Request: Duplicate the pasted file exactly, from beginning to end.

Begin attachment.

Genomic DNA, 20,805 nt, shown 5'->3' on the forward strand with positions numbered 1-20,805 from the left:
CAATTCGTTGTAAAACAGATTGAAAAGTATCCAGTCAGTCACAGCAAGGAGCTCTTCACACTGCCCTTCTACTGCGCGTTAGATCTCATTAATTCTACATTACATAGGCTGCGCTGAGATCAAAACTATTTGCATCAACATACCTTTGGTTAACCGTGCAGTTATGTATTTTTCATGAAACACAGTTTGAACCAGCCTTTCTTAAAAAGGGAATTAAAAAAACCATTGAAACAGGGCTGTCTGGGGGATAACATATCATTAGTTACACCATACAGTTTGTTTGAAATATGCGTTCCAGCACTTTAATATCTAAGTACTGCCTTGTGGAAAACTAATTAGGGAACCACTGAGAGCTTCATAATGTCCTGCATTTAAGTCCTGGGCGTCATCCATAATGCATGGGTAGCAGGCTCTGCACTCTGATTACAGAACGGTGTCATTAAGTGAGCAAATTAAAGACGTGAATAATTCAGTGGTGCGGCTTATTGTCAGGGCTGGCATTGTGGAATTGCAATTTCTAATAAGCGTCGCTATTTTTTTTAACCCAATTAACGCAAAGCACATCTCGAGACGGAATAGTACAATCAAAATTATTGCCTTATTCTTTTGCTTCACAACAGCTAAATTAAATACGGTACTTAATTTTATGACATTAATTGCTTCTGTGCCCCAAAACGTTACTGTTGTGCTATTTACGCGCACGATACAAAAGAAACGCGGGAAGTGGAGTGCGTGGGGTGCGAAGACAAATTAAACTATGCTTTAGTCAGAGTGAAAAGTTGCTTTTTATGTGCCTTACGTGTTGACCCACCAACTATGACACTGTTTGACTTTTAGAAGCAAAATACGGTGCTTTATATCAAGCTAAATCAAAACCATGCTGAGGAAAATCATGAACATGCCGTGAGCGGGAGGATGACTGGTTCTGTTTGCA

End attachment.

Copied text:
Genomic DNA, 20,805 nt, shown 5'->3' on the forward strand with positions numbered 1-20,805 from the left:
CAATTCGTTGTAAAACAGATTGAAAAGTATCCAGTCAGTCACAGCAAGGAGCTCTTCACACTGCCCTTCTACTGCGCGTTAGATCTCATTAATTCTACATTACATAGGCTGCGCTGAGATCAAAACTATTTGCATCAACATACCTTTGGTTAACCGTGCAGTTATGTATTTTTCATGAAACACAGTTTGAACCAGCCTTTCTTAAAAAGGGAATTAAAAAAACCATTGAAACAGGGCTGTCTGGGGGATAACATATCATTAGTTACACCATACAGTTTGTTTGAAATATGCGTTCCAGCACTTTAATATCTAAGTACTGCCTTGTGGAAAACTAATTAGGGAACCACTGAGAGCTTCATAATGTCCTGCATTTAAGTCCTGGGCGTCATCCATAATGCATGGGTAGCAGGCTCTGCACTCTGATTACAGAACGGTGTCATTAAGTGAGCAAATTAAAGACGTGAATAATTCAGTGGTGCGGCTTATTGTCAGGGCTGGCATTGTGGAATTGCAATTTCTAATAAGCGTCGCTATTTTTTTTAACCCAATTAACGCAAAGCACATCTCGAGACGGAATAGTACAATCAAAATTATTGCCTTATTCTTTTGCTTCACAACAGCTAAATTAAATACGGTACTTAATTTTATGACATTAATTGCTTCTGTGCCCCAAAACGTTACTGTTGTGCTATTTACGCGCACGATACAAAAGAAACGCGGGAAGTGGAGTGCGTGGGGTGCGAAGACAAATTAAACTATGCTTTAGTCAGAGTGAAAAGTTGCTTTTTATGTGCCTTACGTGTTGACCCACCAACTATGACACTGTTTGACTTTTAGAAGCAAAATACGGTGCTTTATATCAAGCTAAATCAAAACCATGCTGAGGAAAATCATGAACATGCCGTGAGCGGGAGGATGACTGGTTCTGTTTGCA